Use this URL to cite or link to this record in EThOS: https://ethos.bl.uk/OrderDetails.do?uin=uk.bl.ethos.770839
Title: Exploration of the risk factors associated with online sexual grooming and professionals' experiences of looked after children's internet use
Author: Sharp, Michelle Catherine
ISNI:       0000 0004 7654 782X
Awarding Body: University of Edinburgh
Current Institution: University of Edinburgh
Date of Award: 2019
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Abstract:
The internet is well saturated within today's society raising anxieties for parents, carers and professionals in regard to the potential risks that children and young people could be exposed to online and how best to safeguard them from these. The risk factors associated with online sexual grooming have been explored within the existing literature although not in a systematic manner. Therefore, a systematic review was conducted to explore the characteristics and risk factors that enhance children and young people's vulnerability to online sexual grooming. Findings revealed a number of significant associations and a complex interplay between the individual, community, their relationships and cultural factors. Previous research has demonstrated inconsistencies in regard to whether looked after children are more at risk online than their peers. Limited research exists which explores professionals' experiences of managing their online safeguarding responsibilities. The second study used a Grounded Theory method to explore professionals' experience of looked after children's online use and how they balance their safeguarding responsibilities whilst supporting these young people to access online opportunities. The impact that safeguarding policies and practices have on looked after children's ability to access these opportunities and develop resilience was also explored. It was revealed that although professionals identified that looked after children are vulnerable online, they are perhaps not any more so than some of their peers. Restrictive practices were highlighted to impact on these young people's access to online benefits and professionals' opportunities to educate and safeguard. This was discussed in the context of preparing these young people for life post care. These findings should be considered by parents, carers and professionals that have online safeguarding responsibilities and an influential role in the development of online policy or provision.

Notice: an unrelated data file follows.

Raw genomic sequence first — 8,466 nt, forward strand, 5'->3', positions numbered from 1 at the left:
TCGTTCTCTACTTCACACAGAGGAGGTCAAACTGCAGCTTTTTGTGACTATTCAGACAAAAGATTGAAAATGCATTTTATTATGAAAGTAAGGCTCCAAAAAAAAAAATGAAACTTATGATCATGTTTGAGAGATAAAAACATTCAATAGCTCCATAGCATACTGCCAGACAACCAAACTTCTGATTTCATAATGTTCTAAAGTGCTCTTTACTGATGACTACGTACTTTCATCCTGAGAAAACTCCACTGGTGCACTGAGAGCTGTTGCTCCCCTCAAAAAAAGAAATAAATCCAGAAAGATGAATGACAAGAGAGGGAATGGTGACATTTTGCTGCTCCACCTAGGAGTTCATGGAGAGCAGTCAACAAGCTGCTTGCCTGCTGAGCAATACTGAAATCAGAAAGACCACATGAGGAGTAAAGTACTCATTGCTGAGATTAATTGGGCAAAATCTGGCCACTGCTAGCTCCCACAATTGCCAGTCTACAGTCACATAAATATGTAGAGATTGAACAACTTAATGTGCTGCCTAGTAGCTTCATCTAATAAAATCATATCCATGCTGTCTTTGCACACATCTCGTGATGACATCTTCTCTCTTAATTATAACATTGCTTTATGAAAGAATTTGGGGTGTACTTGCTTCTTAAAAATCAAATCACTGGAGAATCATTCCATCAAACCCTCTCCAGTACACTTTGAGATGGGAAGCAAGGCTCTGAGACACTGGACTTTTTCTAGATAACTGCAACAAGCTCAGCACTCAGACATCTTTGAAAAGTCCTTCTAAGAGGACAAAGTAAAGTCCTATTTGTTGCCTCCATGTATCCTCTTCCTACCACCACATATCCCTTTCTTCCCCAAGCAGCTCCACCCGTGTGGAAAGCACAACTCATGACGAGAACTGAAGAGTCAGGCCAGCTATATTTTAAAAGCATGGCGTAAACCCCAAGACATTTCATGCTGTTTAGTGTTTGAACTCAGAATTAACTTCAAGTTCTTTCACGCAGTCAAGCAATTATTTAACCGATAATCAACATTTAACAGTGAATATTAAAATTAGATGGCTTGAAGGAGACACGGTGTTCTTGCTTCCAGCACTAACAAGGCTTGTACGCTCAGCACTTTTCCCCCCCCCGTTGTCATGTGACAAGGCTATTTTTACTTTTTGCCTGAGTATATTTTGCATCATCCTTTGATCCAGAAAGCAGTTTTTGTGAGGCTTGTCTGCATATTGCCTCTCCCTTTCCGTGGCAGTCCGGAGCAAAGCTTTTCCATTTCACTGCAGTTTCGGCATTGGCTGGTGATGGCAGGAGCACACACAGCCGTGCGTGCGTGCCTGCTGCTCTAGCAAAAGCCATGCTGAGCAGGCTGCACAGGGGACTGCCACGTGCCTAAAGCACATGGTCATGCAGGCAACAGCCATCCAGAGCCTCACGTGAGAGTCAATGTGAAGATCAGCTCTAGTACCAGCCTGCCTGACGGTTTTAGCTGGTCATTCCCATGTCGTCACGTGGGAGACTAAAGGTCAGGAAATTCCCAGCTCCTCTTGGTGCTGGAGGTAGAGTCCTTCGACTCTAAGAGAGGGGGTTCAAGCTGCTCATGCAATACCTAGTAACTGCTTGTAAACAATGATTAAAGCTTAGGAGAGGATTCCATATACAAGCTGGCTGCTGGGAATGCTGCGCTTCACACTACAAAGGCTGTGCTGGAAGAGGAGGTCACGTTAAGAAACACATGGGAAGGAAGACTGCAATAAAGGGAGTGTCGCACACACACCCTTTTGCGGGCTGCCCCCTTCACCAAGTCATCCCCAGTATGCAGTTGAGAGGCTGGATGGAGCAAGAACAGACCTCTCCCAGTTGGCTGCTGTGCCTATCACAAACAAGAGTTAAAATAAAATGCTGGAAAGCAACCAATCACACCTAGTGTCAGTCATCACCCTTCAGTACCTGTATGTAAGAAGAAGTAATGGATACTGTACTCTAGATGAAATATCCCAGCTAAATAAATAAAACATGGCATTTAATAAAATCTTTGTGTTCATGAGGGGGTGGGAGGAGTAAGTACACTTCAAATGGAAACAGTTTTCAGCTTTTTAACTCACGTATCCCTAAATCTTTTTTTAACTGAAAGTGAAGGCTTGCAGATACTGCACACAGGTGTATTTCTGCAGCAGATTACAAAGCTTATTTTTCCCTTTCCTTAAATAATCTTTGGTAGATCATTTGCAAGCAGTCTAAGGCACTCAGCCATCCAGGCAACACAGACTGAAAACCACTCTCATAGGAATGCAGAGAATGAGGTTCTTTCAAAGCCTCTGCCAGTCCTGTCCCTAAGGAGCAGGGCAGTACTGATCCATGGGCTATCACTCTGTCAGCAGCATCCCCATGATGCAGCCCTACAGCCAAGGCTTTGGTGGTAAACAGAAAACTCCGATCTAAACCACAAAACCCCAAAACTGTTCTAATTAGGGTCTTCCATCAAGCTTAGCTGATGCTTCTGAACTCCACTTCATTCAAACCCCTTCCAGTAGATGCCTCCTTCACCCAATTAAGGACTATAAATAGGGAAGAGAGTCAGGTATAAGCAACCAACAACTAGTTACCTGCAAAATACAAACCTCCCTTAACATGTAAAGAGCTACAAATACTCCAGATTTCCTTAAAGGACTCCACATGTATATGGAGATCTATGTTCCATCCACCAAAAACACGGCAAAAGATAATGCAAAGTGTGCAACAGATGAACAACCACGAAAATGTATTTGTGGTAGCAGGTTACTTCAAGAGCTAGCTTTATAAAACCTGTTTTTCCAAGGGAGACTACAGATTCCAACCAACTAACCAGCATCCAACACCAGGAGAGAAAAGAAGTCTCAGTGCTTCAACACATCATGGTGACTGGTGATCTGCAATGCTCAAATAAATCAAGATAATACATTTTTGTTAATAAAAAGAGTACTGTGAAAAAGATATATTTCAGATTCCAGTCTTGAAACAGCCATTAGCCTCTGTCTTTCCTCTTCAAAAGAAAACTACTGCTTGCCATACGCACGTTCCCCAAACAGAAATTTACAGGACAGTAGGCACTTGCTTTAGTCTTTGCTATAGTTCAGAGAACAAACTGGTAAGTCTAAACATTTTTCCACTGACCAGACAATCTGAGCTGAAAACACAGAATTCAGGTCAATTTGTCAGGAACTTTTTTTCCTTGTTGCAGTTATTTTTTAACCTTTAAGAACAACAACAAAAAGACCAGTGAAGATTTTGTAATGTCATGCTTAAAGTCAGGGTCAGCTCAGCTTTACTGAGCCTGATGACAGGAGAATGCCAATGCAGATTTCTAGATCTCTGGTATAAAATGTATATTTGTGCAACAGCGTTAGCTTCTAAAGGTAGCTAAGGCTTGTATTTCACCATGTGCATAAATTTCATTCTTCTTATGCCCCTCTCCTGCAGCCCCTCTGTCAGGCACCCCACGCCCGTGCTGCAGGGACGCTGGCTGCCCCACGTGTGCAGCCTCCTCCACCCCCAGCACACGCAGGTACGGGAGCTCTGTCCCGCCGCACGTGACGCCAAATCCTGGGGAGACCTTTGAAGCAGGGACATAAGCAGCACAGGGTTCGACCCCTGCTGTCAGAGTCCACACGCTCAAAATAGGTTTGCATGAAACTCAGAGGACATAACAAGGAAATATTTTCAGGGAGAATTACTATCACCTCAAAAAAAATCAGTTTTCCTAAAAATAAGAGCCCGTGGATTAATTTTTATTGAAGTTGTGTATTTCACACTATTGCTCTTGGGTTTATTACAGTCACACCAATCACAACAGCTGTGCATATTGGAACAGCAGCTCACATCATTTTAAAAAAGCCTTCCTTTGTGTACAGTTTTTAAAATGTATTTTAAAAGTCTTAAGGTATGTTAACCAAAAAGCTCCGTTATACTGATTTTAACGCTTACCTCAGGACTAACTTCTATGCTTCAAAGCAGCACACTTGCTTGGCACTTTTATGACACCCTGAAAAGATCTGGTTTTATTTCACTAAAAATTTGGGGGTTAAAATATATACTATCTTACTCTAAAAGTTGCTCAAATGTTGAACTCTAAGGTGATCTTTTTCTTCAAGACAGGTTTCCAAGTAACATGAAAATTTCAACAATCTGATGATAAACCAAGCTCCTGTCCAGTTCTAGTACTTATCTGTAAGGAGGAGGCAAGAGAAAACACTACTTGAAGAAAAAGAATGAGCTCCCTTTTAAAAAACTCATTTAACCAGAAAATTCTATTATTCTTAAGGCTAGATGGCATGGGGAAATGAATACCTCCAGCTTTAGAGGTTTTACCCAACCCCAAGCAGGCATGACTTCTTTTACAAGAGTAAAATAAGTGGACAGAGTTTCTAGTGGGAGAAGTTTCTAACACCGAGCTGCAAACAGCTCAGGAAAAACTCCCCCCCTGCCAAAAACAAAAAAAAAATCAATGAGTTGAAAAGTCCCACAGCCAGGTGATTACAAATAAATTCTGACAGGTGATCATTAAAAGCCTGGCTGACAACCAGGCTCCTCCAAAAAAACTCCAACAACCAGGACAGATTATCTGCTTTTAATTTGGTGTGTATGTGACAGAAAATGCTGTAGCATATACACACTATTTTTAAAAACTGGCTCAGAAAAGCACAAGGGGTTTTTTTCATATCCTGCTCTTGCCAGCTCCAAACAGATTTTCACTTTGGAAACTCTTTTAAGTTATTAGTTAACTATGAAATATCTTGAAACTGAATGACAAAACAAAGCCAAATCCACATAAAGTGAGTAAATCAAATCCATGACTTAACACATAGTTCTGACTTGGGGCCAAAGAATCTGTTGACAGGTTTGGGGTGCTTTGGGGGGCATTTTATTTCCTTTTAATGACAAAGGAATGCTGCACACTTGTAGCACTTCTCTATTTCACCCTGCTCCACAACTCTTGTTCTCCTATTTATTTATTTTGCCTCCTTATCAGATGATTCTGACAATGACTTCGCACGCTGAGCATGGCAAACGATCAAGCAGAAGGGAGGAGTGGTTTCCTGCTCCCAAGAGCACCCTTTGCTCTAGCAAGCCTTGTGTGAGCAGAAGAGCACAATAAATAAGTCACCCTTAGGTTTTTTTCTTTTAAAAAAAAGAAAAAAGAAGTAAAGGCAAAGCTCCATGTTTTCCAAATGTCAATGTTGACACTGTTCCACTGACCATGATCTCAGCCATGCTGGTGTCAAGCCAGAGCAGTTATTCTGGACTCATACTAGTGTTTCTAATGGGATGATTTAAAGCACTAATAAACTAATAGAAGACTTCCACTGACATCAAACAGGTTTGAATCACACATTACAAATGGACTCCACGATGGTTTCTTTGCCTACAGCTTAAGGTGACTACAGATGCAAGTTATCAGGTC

Supervisor: Quayle, Ethel Sponsor: Not available
Qualification Name: Thesis (D.Clin.Psy.) Qualification Level: Doctoral
EThOS ID: uk.bl.ethos.770839  DOI: Not available
Keywords: systematic review ; risks factors ; online sexual grooming ; internet use ; looked after children ; resilience ; corporate parenting responsibilities ; online monitoring
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